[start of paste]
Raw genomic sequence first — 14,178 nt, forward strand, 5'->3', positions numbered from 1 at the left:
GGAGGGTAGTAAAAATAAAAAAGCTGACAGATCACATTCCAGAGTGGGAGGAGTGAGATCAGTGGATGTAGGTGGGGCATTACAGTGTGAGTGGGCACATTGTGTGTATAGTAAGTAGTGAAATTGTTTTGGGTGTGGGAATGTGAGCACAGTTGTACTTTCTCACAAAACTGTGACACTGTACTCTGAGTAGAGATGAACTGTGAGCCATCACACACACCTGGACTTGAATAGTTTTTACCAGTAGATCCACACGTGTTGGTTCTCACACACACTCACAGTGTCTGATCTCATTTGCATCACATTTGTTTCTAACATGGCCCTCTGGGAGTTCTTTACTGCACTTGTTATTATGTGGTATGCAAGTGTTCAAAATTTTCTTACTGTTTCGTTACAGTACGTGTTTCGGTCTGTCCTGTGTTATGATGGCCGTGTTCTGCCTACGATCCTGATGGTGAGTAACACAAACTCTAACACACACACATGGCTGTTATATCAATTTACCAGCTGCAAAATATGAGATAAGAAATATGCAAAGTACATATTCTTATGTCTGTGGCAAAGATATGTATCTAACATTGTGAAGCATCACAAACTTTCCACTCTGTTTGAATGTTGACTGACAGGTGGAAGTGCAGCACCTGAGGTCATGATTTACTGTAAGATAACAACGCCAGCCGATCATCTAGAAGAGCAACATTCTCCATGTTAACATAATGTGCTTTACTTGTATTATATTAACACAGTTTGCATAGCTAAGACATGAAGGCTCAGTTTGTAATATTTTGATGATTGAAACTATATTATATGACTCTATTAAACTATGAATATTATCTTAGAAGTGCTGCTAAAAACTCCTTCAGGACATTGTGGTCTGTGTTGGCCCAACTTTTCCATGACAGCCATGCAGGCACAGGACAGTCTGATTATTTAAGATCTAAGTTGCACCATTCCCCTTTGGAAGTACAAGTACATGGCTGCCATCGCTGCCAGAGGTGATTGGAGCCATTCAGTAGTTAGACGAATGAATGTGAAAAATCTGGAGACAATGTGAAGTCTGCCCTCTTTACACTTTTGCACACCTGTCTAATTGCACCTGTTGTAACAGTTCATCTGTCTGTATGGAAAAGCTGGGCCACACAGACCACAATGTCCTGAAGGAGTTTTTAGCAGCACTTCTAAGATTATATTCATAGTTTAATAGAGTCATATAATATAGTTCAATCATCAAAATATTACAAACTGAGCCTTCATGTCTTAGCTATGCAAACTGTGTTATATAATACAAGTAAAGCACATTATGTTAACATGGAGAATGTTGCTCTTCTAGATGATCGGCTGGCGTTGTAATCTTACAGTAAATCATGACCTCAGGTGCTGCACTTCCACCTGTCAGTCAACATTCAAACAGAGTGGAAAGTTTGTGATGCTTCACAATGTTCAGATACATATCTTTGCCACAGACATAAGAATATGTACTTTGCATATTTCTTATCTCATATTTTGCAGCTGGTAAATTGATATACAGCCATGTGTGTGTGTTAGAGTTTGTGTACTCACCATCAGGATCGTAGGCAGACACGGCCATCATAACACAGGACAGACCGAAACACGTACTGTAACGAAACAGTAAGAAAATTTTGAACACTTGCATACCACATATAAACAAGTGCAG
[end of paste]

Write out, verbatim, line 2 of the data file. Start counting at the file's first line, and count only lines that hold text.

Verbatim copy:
GGAGGGTAGTAAAAATAAAAAAGCTGACAGATCACATTCCAGAGTGGGAGGAGTGAGATCAGTGGATGTAGGTGGGGCATTACAGTGTGAGTGGGCACATTGTGTGTATAGTAAGTAGTGAAATTGTTTTGGGTGTGGGAATGTGAGCACAGTTGTACTTTCTCACAAAACTGTGACACTGTACTCTGAGTAGAGATGAACTGTGAGCCATCACACACACCTGGACTTGAATAGTTTTTACCAGTAGATCCACACGTGTTGGTTCTCACACACACTCACAGTGTCTGATCTCATTTGCATCACATTTGTTTCTAACATGGCCCTCTGGGAGTTCTTTACTGCACTTGTTATTATGTGGTATGCAAGTGTTCAAAATTTTCTTACTGTTTCGTTACAGTACGTGTTTCGGTCTGTCCTGTGTTATGATGGCCGTGTTCTGCCTACGATCCTGATGGTGAGTAACACAAACTCTAACACACACACATGGCTGTTATATCAATTTACCAGCTGCAAAATATGAGATAAGAAATATGCAAAGTACATATTCTTATGTCTGTGGCAAAGATATGTATCTAACATTGTGAAGCATCACAAACTTTCCACTCTGTTTGAATGTTGACTGACAGGTGGAAGTGCAGCACCTGAGGTCATGATTTACTGTAAGATAACAACGCCAGCCGATCATCTAGAAGAGCAACATTCTCCATGTTAACATAATGTGCTTTACTTGTATTATATTAACACAGTTTGCATAGCTAAGACATGAAGGCTCAGTTTGTAATATTTTGATGATTGAAACTATATTATATGACTCTATTAAACTATGAATATTATCTTAGAAGTGCTGCTAAAAACTCCTTCAGGACATTGTGGTCTGTGTTGGCCCAACTTTTCCATGACAGCCATGCAGGCACAGGACAGTCTGATTATTTAAGATCTAAGTTGCACCATTCCCCTTTGGAAGTACAAGTACATGGCTGCCATCGCTGCCAGAGGTGATTGGAGCCATTCAGTAGTTAGACGAATGAATGTGAAAAATCTGGAGACAATGTGAAGTCTGCCCTCTTTACACTTTTGCACACCTGTCTAATTGCACCTGTTGTAACAGTTCATCTGTCTGTATGGAAAAGCTGGGCCACACAGACCACAATGTCCTGAAGGAGTTTTTAGCAGCACTTCTAAGATTATATTCATAGTTTAATAGAGTCATATAATATAGTTCAATCATCAAAATATTACAAACTGAGCCTTCATGTCTTAGCTATGCAAACTGTGTTATATAATACAAGTAAAGCACATTATGTTAACATGGAGAATGTTGCTCTTCTAGATGATCGGCTGGCGTTGTAATCTTACAGTAAATCATGACCTCAGGTGCTGCACTTCCACCTGTCAGTCAACATTCAAACAGAGTGGAAAGTTTGTGATGCTTCACAATGTTCAGATACATATCTTTGCCACAGACATAAGAATATGTACTTTGCATATTTCTTATCTCATATTTTGCAGCTGGTAAATTGATATACAGCCATGTGTGTGTGTTAGAGTTTGTGTACTCACCATCAGGATCGTAGGCAGACACGGCCATCATAACACAGGACAGACCGAAACACGTACTGTAACGAAACAGTAAGAAAATTTTGAACACTTGCATACCACATATAAACAAGTGCAG